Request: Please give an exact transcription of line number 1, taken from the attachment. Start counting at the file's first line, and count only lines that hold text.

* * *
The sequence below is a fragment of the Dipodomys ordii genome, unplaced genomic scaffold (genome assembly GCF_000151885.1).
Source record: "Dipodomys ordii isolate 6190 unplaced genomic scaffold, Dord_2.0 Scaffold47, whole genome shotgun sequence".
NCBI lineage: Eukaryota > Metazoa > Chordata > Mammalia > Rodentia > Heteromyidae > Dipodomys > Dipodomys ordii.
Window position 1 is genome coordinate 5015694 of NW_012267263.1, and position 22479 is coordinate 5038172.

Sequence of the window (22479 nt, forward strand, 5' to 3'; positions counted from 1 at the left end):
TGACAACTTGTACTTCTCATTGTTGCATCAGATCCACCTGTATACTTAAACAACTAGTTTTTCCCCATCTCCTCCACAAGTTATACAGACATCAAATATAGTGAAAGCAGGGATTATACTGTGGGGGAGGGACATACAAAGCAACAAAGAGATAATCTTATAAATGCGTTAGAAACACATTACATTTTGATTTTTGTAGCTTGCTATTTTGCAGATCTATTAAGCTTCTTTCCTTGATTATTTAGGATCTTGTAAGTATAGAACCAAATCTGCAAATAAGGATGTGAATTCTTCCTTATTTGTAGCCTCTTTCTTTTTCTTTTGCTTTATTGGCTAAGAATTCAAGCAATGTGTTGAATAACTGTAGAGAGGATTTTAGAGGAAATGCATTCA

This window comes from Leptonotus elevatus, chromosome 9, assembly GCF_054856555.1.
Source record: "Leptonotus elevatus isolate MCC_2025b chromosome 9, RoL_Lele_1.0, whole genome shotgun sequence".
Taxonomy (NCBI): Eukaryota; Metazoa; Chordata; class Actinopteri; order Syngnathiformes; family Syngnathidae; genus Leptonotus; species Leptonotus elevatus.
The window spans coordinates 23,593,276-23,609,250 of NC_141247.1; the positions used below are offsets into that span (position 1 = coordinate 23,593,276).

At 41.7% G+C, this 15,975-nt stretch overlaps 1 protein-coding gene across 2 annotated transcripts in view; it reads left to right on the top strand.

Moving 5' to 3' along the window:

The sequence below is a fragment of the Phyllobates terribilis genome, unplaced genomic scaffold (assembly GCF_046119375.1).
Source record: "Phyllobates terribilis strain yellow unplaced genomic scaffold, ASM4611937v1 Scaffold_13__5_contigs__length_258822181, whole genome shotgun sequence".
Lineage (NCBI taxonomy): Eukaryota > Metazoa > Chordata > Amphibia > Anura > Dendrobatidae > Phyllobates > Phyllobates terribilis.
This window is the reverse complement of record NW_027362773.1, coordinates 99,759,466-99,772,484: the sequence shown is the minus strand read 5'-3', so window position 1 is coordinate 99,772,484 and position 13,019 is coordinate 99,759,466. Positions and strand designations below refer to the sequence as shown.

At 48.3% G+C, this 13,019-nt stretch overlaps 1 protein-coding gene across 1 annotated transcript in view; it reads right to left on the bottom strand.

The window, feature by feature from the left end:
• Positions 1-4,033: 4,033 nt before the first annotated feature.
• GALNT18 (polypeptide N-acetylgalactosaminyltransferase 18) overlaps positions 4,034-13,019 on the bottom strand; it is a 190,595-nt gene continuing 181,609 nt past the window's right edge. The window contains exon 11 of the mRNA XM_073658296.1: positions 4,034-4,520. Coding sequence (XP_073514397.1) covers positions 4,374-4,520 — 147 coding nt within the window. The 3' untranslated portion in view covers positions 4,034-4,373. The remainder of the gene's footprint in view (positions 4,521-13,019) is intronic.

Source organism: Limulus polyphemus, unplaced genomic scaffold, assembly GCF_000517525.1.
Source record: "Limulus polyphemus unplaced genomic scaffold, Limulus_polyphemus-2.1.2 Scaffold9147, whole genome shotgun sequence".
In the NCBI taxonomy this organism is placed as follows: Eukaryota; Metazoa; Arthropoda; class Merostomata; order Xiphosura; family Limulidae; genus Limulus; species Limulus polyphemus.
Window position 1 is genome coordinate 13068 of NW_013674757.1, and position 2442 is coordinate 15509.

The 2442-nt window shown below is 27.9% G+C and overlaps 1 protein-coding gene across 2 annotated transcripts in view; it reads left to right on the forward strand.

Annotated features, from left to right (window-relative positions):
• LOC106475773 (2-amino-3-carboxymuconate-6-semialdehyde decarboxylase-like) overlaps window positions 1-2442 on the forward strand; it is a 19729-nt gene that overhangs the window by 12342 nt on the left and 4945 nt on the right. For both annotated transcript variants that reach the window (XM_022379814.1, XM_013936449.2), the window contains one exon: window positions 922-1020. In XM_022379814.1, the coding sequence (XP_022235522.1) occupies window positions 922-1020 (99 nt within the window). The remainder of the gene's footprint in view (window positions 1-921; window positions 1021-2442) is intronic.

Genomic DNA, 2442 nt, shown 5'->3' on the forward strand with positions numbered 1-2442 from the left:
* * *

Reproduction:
The sequence below is a fragment of the Dipodomys ordii genome, unplaced genomic scaffold (genome assembly GCF_000151885.1).